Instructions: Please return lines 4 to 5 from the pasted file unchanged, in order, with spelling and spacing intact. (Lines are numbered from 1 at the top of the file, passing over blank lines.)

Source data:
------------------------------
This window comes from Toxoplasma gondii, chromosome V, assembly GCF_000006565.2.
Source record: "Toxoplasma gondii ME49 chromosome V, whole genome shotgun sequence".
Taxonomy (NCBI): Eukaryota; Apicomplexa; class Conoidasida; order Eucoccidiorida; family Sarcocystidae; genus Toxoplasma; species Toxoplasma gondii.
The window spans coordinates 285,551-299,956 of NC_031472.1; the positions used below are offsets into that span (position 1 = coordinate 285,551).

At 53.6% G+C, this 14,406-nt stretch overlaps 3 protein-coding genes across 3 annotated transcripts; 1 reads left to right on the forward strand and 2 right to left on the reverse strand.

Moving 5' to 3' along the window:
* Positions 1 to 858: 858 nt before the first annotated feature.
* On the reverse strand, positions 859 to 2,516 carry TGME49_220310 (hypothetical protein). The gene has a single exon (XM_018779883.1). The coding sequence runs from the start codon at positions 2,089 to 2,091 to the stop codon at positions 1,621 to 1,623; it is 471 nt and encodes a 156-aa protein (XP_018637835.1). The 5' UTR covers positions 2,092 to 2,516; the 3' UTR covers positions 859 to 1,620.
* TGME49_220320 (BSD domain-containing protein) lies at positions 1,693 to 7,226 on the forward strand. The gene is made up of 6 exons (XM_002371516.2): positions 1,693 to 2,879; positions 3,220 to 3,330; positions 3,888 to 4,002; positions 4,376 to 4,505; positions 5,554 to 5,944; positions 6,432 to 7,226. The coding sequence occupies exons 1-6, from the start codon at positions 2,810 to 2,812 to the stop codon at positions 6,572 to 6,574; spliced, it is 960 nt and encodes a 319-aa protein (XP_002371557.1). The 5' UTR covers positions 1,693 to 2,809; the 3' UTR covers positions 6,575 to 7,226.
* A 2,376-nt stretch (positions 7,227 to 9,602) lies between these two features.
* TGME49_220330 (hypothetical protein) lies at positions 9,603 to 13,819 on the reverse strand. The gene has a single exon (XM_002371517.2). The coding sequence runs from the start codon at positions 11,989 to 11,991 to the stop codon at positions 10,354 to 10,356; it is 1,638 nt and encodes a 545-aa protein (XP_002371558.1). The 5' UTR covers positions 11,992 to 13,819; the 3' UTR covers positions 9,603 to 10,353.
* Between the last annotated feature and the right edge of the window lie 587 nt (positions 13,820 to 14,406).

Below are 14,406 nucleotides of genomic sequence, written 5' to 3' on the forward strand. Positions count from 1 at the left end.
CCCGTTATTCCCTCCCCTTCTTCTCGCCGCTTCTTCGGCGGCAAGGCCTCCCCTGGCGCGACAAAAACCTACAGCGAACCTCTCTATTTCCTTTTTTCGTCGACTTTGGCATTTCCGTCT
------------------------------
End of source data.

The window spans coordinates 285,551-299,956 of NC_031472.1; the positions used below are offsets into that span (position 1 = coordinate 285,551).

At 53.6% G+C, this 14,406-nt stretch overlaps 3 protein-coding genes across 3 annotated transcripts; 1 reads left to right on the forward strand and 2 right to left on the reverse strand.